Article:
City shouldn’t dismiss the public
August 5, 2009
The Aspen City Council held a retreat Friday and Monday to ponder the biggest issues facing the community, and if the facilitator had his way, it would have been done behind closed doors.
We have a problem with public business being discussed in private, and we think the citizenry should as well.
Tim Ditzler, who is a paid facilitator for the city of Aspen, asked members of the public and the press to leave Friday’s session so the council could talk more openly. He said he didn’t want elected officials to be constrained in their comments.
“It was not a secret meeting,” Ditzler told an Aspen Times reporter. “I just thought people would be more frank.”
We don’t think our elected officials had anything to do with Ditzler’s request for Aspen residents Don Davidson and Marilyn Marks to leave the room, but we do wish council members had spoken up to defend the citizens’ right to be there.
That task fell to City Attorney John Worcester. What he and council members should have said is that the request was completely inappropriate. However healthy and productive it might have been for council members to air grievances and speak frankly in private, it is 100 percent “public business” when a quorum of council members is present, and there are specific, codified reasons that must be duly cited in order to close the doors.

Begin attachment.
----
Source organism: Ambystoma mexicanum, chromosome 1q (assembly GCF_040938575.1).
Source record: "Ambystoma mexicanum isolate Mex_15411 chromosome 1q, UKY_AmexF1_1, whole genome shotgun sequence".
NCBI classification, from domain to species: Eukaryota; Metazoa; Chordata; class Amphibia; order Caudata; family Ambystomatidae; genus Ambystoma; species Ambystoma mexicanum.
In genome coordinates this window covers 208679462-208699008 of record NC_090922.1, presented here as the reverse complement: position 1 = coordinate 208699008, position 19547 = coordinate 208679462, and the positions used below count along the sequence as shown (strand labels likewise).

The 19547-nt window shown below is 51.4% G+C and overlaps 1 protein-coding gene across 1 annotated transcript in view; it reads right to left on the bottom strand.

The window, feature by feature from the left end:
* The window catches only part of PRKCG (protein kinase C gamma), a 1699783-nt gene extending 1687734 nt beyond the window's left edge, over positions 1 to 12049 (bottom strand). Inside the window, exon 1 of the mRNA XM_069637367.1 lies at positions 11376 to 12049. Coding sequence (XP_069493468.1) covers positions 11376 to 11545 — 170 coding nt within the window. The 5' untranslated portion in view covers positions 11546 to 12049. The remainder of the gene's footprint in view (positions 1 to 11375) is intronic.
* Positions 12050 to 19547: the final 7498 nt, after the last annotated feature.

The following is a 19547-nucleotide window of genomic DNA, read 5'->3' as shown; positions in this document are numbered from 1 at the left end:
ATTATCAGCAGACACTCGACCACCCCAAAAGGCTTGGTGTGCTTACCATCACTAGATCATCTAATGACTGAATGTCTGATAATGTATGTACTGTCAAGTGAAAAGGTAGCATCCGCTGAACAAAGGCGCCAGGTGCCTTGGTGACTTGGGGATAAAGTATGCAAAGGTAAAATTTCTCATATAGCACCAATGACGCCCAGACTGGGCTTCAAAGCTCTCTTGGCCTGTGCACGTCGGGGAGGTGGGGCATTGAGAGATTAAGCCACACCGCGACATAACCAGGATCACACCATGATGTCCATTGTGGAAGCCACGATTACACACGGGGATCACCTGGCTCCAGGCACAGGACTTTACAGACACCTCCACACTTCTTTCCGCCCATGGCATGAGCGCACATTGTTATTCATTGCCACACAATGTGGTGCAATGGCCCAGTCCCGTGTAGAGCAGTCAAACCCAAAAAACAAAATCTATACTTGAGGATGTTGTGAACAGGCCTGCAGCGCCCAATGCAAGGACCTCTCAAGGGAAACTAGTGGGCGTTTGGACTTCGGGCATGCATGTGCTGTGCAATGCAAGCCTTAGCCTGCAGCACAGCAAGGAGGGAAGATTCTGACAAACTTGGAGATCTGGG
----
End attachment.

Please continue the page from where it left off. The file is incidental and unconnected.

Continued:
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It concerns us that the city has hired a facilitator with no apparent knowledge or regard for Colorado open meeting laws. At the very least, it was a violation of the spirit of the open meetings law, but no one in City Hall appears that alarmed.
Participating in civics is time-consuming and often boring. But if Aspen residents want to be involved in public affairs, they should not be discouraged from doing so – as was the case last week.
We applaud Davidson for refusing to leave the meeting. Imagine how intimidating it could have been for him to be the only member of the public left in a room full of city officials and being asked to leave.
Intimidation and secrecy is not how city business should be conducted. City Council members, and their paid facilitators, should know better.